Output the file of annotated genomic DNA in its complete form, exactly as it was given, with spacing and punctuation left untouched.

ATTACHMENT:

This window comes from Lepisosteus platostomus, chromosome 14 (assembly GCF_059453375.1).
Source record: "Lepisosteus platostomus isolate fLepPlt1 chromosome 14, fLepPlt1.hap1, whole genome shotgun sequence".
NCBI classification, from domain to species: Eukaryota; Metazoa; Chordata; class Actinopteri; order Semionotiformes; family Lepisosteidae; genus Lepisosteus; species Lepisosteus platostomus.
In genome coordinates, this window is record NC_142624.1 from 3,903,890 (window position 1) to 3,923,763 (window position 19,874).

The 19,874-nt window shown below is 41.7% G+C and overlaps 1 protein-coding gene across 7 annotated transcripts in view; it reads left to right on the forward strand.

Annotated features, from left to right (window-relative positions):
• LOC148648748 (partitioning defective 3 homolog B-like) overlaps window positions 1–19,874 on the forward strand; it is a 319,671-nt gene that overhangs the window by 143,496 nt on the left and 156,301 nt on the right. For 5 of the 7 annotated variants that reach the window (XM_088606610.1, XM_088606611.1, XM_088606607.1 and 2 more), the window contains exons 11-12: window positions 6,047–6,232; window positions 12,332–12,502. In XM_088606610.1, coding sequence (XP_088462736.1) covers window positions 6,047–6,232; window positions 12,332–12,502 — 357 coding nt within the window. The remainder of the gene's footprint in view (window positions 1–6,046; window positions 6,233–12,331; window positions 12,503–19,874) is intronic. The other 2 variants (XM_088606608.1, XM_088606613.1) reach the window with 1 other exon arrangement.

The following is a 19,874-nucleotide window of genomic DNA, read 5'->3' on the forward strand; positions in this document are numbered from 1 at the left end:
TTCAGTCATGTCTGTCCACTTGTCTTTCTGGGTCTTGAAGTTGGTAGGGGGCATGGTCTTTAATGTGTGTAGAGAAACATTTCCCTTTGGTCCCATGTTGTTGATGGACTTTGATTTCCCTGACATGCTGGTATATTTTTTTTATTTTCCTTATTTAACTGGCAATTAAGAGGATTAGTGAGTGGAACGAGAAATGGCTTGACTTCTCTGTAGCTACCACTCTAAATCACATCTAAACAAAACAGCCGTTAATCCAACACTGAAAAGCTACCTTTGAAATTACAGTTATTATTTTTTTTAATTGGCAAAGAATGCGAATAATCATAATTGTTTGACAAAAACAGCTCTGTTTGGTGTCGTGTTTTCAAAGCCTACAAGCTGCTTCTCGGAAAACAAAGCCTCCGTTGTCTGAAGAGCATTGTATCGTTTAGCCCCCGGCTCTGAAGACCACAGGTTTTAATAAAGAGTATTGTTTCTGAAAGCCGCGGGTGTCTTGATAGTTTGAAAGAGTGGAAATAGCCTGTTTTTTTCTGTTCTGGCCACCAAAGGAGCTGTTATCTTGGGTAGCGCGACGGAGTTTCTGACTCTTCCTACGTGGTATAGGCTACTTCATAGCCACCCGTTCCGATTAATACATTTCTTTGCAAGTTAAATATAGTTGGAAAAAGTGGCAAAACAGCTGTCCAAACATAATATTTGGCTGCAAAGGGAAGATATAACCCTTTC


This window comes from Lepisosteus platostomus, chromosome 14 (assembly GCF_059453375.1).
Source record: "Lepisosteus platostomus isolate fLepPlt1 chromosome 14, fLepPlt1.hap1, whole genome shotgun sequence".
NCBI classification, from domain to species: Eukaryota; Metazoa; Chordata; class Actinopteri; order Semionotiformes; family Lepisosteidae; genus Lepisosteus; species Lepisosteus platostomus.
In genome coordinates, this window is record NC_142624.1 from 3,903,890 (window position 1) to 3,923,763 (window position 19,874).

The 19,874-nt window shown below is 41.7% G+C and overlaps 1 protein-coding gene across 7 annotated transcripts in view; it reads left to right on the forward strand.

Annotated features, from left to right (window-relative positions):
• LOC148648748 (partitioning defective 3 homolog B-like) overlaps window positions 1–19,874 on the forward strand; it is a 319,671-nt gene that overhangs the window by 143,496 nt on the left and 156,301 nt on the right. For 5 of the 7 annotated variants that reach the window (XM_088606610.1, XM_088606611.1, XM_088606607.1 and 2 more), the window contains exons 11-12: window positions 6,047–6,232; window positions 12,332–12,502. In XM_088606610.1, coding sequence (XP_088462736.1) covers window positions 6,047–6,232; window positions 12,332–12,502 — 357 coding nt within the window. The remainder of the gene's footprint in view (window positions 1–6,046; window positions 6,233–12,331; window positions 12,503–19,874) is intronic. The other 2 variants (XM_088606608.1, XM_088606613.1) reach the window with 1 other exon arrangement.

The following is a 19,874-nucleotide window of genomic DNA, read 5'->3' on the forward strand; positions in this document are numbered from 1 at the left end:
TTCAGTCATGTCTGTCCACTTGTCTTTCTGGGTCTTGAAGTTGGTAGGGGGCATGGTCTTTAATGTGTGTAGAGAAACATTTCCCTTTGGTCCCATGTTGTTGATGGACTTTGATTTCCCTGACATGCTGGTATATTTTTTTTATTTTCCTTATTTAACTGGCAATTAAGAGGATTAGTGAGTGGAACGAGAAATGGCTTGACTTCTCTGTAGCTACCACTCTAAATCACATCTAAACAAAACAGCCGTTAATCCAACACTGAAAAGCTACCTTTGAAATTACAGTTATTATTTTTTTTAATTGGCAAAGAATGCGAATAATCATAATTGTTTGACAAAAACAGCTCTGTTTGGTGTCGTGTTTTCAAAGCCTACAAGCTGCTTCTCGGAAAACAAAGCCTCCGTTGTCTGAAGAGCATTGTATCGTTTAGCCCCCGGCTCTGAAGACCACAGGTTTTAATAAAGAGTATTGTTTCTGAAAGCCGCGGGTGTCTTGATAGTTTGAAAGAGTGGAAATAGCCTGTTTTTTTCTGTTCTGGCCACCAAAGGAGCTGTTATCTTGGGTAGCGCGACGGAGTTTCTGACTCTTCCTACGTGGTATAGGCTACTTCATAGCCACCCGTTCCGATTAATACATTTCTTTGCAAGTTAAATATAGTTGGAAAAAGTGGCAAAACAGCTGTCCAAACATAATATTTGGCTGCAAAGGGAAGATATAACCCTTTC